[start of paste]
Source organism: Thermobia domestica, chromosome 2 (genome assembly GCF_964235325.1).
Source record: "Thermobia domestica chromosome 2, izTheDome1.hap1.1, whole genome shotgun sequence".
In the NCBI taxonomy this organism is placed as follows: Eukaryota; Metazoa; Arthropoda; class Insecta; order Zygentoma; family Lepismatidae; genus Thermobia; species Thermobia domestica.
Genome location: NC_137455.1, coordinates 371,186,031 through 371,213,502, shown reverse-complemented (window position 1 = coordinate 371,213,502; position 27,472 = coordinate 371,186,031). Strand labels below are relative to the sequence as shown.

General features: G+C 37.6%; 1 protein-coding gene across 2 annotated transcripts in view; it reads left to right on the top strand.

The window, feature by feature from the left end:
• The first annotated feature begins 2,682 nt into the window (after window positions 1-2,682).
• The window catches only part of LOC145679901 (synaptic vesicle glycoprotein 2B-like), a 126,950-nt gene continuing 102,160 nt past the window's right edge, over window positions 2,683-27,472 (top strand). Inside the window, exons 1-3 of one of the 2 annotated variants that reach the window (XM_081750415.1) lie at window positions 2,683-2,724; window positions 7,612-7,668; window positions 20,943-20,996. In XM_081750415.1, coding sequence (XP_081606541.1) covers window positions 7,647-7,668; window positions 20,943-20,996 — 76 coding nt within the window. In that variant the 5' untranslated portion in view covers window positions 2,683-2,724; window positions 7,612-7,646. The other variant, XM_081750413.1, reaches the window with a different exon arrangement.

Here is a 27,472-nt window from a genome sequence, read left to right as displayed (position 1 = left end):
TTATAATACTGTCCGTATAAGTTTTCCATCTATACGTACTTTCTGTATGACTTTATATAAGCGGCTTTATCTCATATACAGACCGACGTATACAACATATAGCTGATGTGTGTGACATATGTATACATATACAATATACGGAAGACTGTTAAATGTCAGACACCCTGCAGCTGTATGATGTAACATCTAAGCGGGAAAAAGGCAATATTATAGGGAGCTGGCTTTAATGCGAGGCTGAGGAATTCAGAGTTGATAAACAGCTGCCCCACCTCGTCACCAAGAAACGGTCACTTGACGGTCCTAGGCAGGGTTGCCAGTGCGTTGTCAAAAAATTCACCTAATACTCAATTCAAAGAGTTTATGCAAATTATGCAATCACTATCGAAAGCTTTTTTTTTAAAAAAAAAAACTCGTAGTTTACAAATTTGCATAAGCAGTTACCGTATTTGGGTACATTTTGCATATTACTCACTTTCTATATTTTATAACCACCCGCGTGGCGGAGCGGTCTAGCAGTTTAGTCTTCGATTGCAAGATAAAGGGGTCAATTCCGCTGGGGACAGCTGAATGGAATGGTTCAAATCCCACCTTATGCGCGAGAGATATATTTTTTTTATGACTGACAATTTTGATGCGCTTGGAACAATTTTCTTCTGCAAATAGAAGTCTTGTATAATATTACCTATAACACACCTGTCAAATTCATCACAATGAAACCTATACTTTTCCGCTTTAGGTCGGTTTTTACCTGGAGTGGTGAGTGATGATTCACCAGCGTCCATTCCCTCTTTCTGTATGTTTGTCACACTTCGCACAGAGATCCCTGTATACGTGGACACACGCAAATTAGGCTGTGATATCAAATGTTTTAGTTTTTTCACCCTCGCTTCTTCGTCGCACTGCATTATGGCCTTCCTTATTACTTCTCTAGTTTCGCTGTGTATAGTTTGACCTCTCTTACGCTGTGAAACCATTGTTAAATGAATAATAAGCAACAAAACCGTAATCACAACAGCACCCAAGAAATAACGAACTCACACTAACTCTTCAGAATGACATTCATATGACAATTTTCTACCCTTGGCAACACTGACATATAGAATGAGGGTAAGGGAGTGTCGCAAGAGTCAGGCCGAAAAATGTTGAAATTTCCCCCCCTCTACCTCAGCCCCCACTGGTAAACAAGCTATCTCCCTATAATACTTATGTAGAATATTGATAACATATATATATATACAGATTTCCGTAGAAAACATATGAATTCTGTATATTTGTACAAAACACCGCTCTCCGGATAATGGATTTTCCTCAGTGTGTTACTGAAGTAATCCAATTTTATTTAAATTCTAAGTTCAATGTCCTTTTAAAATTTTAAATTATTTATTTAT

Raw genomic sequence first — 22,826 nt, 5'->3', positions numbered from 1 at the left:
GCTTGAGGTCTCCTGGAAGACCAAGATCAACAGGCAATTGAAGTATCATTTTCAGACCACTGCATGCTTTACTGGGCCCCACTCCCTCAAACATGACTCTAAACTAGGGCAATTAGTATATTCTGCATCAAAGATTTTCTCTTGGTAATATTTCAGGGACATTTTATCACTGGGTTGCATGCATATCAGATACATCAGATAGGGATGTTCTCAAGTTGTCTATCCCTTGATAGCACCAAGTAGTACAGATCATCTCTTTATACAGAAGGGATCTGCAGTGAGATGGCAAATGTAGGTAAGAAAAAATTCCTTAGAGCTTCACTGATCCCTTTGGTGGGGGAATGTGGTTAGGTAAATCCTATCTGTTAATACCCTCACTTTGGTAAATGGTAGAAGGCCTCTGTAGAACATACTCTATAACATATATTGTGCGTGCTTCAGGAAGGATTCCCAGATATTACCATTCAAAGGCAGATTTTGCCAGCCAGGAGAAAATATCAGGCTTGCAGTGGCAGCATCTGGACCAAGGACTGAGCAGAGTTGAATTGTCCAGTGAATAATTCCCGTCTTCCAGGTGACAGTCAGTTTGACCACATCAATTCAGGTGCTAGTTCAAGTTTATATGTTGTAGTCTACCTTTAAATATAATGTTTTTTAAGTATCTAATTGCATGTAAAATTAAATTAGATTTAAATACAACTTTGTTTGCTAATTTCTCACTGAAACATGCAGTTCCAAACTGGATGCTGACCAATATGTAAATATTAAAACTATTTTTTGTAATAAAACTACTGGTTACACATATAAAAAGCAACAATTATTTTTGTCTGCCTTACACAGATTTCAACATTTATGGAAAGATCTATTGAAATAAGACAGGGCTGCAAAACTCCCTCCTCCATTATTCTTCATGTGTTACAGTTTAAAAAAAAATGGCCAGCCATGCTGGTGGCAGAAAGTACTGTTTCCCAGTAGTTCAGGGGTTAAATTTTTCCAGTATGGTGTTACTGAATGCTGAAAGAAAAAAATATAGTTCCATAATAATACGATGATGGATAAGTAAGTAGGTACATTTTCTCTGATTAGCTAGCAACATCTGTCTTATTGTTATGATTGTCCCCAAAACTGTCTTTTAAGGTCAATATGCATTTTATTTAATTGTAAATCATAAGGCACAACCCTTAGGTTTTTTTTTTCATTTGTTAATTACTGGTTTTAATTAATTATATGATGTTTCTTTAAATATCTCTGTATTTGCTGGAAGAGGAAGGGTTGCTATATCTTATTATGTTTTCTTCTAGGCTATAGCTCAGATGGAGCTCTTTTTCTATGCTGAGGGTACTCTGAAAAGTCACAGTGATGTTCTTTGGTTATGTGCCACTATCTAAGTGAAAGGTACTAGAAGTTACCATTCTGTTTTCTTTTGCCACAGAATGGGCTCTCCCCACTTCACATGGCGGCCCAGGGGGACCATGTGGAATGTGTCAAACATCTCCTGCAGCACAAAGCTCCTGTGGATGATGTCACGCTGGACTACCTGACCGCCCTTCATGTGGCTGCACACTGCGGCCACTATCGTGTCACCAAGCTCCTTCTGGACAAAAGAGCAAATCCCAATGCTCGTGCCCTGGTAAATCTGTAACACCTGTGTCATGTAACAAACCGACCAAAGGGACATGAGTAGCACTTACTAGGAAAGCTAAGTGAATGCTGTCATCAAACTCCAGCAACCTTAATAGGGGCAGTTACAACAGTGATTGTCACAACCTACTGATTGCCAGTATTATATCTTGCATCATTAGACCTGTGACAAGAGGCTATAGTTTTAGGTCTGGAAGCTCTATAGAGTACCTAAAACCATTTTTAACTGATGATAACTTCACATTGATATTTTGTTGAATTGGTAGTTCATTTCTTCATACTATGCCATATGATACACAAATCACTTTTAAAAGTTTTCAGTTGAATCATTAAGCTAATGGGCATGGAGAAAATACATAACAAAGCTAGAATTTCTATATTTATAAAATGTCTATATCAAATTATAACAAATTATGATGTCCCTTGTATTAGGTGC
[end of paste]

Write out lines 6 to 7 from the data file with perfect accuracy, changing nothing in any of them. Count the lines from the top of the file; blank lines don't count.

The window, feature by feature from the left end:
• The first annotated feature begins 2,682 nt into the window (after window positions 1-2,682).